On the remote Norwegian island of Svalbard, 800 miles from the North Pole, an exceptional fossil deposit created millions of years ago has yielded one of the largest marine reptiles ever identified; a new, gigantic species of pliosaur, a predator at the top of the food chain in ancient times.
Two different skeletons of the massive reptile, now officially named Pliosaurus funkei, were excavated from the site in 2006. Originally given the sinister moniker, "Predator X," the "biggest, scariest" marine reptile discovered at the site is one of 6 new species that have been unearthed there so far, according to Pat Druckenmiller, earth science curator at the University of Alaska's Museum of the North in Fairbanks and co-author on the study, published Oct. 12 in the Norwegian Journal of Geology.
Excavated in 2007 and 2008, it took the researchers years to clean and examine the skeletons, and they have now confirmed that they are indeed from a new, monstrous species of pliosaur.
Pliosaurs were meat-eating, air-breathing marine reptiles with tear-shaped bodies. They are thought to have mainly preyed on long-necked plesiosaurs, related marine reptiles with similar features, Druckenmiller says.
The newly identified pliosaurs, P. funkei, were gigantic sea predators around 40 feet long, with two pairs of paddle-like limbs that allowed them to speed through the water, and a 6-1/2-foot long skull. P. funkei were the "top predators" of the oceans, Druckenmiller told LiveScience, and had "teeth that would have made a T. rex whimper," with a bite estimated four times as strong as the king of the dinosaurs. The specimens they found date back to 140 million years ago.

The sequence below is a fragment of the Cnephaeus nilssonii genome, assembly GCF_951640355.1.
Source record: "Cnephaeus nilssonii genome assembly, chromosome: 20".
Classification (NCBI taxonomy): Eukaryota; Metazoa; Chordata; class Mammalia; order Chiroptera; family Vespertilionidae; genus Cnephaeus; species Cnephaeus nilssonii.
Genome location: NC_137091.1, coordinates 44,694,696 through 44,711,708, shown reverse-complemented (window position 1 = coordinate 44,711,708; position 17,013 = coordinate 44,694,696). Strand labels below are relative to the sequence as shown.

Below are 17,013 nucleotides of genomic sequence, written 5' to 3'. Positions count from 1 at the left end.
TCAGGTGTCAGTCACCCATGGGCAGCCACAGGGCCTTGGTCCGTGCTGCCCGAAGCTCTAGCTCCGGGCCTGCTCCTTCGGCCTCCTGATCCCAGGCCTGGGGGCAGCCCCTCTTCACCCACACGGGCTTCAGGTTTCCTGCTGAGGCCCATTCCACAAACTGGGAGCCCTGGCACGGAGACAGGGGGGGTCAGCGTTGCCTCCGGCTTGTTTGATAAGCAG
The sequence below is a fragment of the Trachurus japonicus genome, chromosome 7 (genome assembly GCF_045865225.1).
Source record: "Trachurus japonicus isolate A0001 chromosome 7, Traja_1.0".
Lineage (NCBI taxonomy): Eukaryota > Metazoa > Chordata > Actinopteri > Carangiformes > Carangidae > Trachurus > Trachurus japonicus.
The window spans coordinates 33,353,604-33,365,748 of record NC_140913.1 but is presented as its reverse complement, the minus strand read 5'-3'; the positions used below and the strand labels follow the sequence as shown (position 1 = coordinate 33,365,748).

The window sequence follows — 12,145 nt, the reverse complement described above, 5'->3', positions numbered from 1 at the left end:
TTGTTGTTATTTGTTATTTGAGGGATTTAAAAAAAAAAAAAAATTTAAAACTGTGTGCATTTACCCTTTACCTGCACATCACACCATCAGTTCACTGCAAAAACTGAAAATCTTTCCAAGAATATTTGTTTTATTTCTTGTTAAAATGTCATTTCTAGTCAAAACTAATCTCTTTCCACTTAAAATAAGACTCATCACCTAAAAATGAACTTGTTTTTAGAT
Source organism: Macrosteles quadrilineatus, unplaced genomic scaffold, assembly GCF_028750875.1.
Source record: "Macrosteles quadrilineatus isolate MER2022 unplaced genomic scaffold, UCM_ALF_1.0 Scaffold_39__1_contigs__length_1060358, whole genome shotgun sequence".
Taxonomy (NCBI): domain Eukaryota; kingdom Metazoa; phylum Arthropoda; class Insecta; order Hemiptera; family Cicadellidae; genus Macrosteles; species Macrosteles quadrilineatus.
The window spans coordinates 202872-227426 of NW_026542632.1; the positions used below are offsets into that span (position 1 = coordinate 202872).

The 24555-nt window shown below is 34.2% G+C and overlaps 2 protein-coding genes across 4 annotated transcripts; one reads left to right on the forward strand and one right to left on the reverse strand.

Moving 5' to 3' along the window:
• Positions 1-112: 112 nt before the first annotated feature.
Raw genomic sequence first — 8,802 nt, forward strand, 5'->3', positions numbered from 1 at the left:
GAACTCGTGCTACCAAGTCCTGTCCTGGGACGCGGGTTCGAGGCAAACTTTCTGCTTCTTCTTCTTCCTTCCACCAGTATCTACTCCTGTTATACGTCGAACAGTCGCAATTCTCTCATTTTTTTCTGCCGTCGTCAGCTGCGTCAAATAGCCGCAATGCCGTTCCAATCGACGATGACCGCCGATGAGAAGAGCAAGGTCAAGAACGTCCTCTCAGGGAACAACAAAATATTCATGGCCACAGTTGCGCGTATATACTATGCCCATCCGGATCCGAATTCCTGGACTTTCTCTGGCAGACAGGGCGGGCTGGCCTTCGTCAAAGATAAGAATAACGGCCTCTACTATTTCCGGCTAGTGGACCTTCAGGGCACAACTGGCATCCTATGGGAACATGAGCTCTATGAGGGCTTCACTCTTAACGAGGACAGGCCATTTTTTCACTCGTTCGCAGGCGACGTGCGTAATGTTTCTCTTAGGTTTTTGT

While they lived in the same eras, marine reptiles are not dinosaurs, explains Druckenmiller. Marine reptiles, such as plesiosaurs and ichthyosaurs, share common ancestors unrelated to the common ancestor of dinosaurs. All dinosaurs lived on land, but the sea was the terrain of marine reptiles.
And the site at Svalbard seems home to many of these sea-dwelling creatures. Found through a combination of "dumb luck" and fortuitous geography, the site is "exceptional," Druckenmiller says. Since it features no vegetation, the rocks in which the fossils are preserved are generally well-exposed.
The site was initially discovered by a group of students in 2001 who suspected they had found a dinosaur bone sticking out of the hillside. In 2004, a crew came to investigate the site; what the students had found was a paleontological hot spot, a plethora of fossils at a site that has already yielded 38 excavated skeletons, with around 30 more skeletons spotted and awaiting excavation.
Druckenmiller is certain that the site will result in even more discoveries. "I can tell you right now, there will be new things in the future," he says.
But they've already many new discoveries. "We have now described 6 new types of marine reptiles," Druckenmiller says. P. funkei, the most recent, is the largest, but they also discovered 3 other types of long-necked plesiosaur, and 2 types of ichthyosaurs.
The findings were published Oct. 12 in the Norwegian Journal of Geology, which Druckenmiller emphasizes is an open-source journal that can be accessed online without a subscription. All of the specimens are housed in Oslo, where the arduous task of cleaning the specimens takes place.
After seven years of field work, Druckenmiller says the team is taking a break from the site to work on the skeletons they've already excavated, a "delicate" process that can take years. But, he said, the site is so rich "we could probably work there the rest of our lives."
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